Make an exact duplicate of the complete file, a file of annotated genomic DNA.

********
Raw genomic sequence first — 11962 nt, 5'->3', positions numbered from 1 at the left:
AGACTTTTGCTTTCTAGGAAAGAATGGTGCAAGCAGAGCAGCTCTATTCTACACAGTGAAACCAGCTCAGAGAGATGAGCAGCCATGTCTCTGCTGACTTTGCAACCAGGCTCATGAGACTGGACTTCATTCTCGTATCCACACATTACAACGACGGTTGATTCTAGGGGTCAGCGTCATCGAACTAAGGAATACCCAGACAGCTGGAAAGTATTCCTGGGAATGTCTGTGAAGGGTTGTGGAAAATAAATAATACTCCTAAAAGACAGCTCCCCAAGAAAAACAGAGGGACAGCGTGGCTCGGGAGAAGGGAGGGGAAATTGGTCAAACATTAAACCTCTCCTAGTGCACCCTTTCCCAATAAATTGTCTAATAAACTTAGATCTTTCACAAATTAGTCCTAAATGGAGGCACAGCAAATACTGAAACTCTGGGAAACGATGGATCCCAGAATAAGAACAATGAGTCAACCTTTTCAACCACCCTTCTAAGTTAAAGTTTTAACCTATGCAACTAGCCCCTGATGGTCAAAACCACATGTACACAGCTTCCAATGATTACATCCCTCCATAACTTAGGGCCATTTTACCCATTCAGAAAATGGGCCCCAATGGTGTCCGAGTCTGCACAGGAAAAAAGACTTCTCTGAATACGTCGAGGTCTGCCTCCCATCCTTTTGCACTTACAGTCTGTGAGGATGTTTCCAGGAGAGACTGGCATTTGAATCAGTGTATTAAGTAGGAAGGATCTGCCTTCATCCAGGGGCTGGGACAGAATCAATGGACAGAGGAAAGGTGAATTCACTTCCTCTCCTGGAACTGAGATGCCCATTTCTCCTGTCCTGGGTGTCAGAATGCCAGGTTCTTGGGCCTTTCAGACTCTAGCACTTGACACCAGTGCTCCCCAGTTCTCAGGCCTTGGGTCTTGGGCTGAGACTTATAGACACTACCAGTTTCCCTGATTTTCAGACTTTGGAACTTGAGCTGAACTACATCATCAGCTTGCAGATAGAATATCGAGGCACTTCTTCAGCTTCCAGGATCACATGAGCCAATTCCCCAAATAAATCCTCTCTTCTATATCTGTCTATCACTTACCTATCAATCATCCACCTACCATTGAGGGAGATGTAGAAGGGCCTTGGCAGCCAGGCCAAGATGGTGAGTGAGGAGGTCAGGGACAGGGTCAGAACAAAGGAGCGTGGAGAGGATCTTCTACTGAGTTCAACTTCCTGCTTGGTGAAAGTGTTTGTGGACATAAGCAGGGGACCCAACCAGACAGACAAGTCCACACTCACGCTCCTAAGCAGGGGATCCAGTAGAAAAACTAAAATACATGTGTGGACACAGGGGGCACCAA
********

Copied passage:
Raw genomic sequence first — 11962 nt, 5'->3', positions numbered from 1 at the left:
AGACTTTTGCTTTCTAGGAAAGAATGGTGCAAGCAGAGCAGCTCTATTCTACACAGTGAAACCAGCTCAGAGAGATGAGCAGCCATGTCTCTGCTGACTTTGCAACCAGGCTCATGAGACTGGACTTCATTCTCGTATCCACACATTACAACGACGGTTGATTCTAGGGGTCAGCGTCATCGAACTAAGGAATACCCAGACAGCTGGAAAGTATTCCTGGGAATGTCTGTGAAGGGTTGTGGAAAATAAATAATACTCCTAAAAGACAGCTCCCCAAGAAAAACAGAGGGACAGCGTGGCTCGGGAGAAGGGAGGGGAAATTGGTCAAACATTAAACCTCTCCTAGTGCACCCTTTCCCAATAAATTGTCTAATAAACTTAGATCTTTCACAAATTAGTCCTAAATGGAGGCACAGCAAATACTGAAACTCTGGGAAACGATGGATCCCAGAATAAGAACAATGAGTCAACCTTTTCAACCACCCTTCTAAGTTAAAGTTTTAACCTATGCAACTAGCCCCTGATGGTCAAAACCACATGTACACAGCTTCCAATGATTACATCCCTCCATAACTTAGGGCCATTTTACCCATTCAGAAAATGGGCCCCAATGGTGTCCGAGTCTGCACAGGAAAAAAGACTTCTCTGAATACGTCGAGGTCTGCCTCCCATCCTTTTGCACTTACAGTCTGTGAGGATGTTTCCAGGAGAGACTGGCATTTGAATCAGTGTATTAAGTAGGAAGGATCTGCCTTCATCCAGGGGCTGGGACAGAATCAATGGACAGAGGAAAGGTGAATTCACTTCCTCTCCTGGAACTGAGATGCCCATTTCTCCTGTCCTGGGTGTCAGAATGCCAGGTTCTTGGGCCTTTCAGACTCTAGCACTTGACACCAGTGCTCCCCAGTTCTCAGGCCTTGGGTCTTGGGCTGAGACTTATAGACACTACCAGTTTCCCTGATTTTCAGACTTTGGAACTTGAGCTGAACTACATCATCAGCTTGCAGATAGAATATCGAGGCACTTCTTCAGCTTCCAGGATCACATGAGCCAATTCCCCAAATAAATCCTCTCTTCTATATCTGTCTATCACTTACCTATCAATCATCCACCTACCATTGAGGGAGATGTAGAAGGGCCTTGGCAGCCAGGCCAAGATGGTGAGTGAGGAGGTCAGGGACAGGGTCAGAACAAAGGAGCGTGGAGAGGATCTTCTACTGAGTTCAACTTCCTGCTTGGTGAAAGTGTTTGTGGACATAAGCAGGGGACCCAACCAGACAGACAAGTCCACACTCACGCTCCTAAGCAGGGGATCCAGTAGAAAAACTAAAATACATGTGTGGACACAGGGGGCACCAA